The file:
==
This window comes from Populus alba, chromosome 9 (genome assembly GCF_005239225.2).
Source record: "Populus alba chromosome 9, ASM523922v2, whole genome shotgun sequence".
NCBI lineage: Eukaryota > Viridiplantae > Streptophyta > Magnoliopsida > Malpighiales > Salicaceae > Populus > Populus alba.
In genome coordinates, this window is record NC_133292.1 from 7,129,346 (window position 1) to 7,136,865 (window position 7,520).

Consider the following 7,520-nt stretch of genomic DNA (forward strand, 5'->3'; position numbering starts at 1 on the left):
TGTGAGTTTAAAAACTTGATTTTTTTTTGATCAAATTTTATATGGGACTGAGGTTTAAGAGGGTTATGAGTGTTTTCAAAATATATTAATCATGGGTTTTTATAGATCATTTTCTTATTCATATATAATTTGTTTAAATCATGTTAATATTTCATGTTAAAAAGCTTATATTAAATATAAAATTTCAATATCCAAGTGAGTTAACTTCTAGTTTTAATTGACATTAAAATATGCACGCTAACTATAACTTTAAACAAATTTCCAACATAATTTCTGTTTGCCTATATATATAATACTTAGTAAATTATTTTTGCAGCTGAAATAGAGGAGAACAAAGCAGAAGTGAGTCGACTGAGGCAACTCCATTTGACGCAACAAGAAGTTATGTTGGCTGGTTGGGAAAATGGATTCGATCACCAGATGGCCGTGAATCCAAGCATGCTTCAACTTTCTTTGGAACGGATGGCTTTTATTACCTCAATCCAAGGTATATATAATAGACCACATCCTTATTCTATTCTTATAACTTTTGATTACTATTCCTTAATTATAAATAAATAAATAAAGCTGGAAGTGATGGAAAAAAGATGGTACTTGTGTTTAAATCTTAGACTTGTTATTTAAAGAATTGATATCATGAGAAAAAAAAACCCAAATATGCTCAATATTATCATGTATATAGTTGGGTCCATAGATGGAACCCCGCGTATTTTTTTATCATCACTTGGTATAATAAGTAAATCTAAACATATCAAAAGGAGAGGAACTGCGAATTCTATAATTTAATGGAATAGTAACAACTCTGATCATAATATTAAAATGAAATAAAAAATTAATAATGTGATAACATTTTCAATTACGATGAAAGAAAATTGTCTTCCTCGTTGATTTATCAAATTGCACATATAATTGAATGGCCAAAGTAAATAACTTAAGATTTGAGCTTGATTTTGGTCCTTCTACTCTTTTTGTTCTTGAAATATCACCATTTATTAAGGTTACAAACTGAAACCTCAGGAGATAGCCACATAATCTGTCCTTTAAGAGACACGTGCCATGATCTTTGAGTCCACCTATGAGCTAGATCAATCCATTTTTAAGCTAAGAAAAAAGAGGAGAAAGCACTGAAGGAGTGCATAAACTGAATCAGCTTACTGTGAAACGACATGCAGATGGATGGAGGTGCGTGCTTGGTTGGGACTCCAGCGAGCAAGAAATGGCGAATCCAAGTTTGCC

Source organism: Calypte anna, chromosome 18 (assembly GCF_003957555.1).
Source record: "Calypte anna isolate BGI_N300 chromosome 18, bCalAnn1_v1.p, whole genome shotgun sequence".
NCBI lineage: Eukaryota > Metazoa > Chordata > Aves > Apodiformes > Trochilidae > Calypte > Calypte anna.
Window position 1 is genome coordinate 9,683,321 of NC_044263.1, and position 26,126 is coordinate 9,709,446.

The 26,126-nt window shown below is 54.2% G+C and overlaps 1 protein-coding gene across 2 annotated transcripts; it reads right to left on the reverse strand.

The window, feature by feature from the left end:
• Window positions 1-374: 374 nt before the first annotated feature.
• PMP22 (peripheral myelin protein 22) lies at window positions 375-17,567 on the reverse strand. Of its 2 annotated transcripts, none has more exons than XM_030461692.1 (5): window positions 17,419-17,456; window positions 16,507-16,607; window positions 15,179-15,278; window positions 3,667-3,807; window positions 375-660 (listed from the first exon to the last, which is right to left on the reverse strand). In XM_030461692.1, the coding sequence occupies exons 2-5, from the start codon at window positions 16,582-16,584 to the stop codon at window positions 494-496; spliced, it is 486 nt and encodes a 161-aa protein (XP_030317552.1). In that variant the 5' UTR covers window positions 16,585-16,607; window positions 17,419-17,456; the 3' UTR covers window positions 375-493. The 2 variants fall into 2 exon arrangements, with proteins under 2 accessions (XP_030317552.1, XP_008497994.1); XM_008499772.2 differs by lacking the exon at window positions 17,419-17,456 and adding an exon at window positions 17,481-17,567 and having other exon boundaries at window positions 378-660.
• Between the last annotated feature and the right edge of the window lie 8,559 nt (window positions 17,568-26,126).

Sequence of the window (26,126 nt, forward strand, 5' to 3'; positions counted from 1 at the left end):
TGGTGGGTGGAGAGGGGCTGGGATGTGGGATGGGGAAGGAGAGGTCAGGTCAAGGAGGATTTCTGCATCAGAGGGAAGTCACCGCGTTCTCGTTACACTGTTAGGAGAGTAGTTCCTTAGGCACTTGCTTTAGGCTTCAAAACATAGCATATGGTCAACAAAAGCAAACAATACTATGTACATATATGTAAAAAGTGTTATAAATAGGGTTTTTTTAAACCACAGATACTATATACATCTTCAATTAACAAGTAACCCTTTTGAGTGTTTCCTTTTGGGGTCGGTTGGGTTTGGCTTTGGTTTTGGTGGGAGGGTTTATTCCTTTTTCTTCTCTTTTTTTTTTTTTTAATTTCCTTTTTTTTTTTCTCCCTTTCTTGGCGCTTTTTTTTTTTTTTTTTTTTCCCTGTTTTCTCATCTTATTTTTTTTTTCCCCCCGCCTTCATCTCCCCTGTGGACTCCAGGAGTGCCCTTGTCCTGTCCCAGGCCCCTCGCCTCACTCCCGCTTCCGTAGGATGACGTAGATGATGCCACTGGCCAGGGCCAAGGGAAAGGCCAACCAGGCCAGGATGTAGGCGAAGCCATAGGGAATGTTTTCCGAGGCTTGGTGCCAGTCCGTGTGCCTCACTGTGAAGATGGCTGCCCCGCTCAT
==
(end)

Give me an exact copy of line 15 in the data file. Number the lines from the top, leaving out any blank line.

• Between the last annotated feature and the right edge of the window lie 8,559 nt (window positions 17,568-26,126).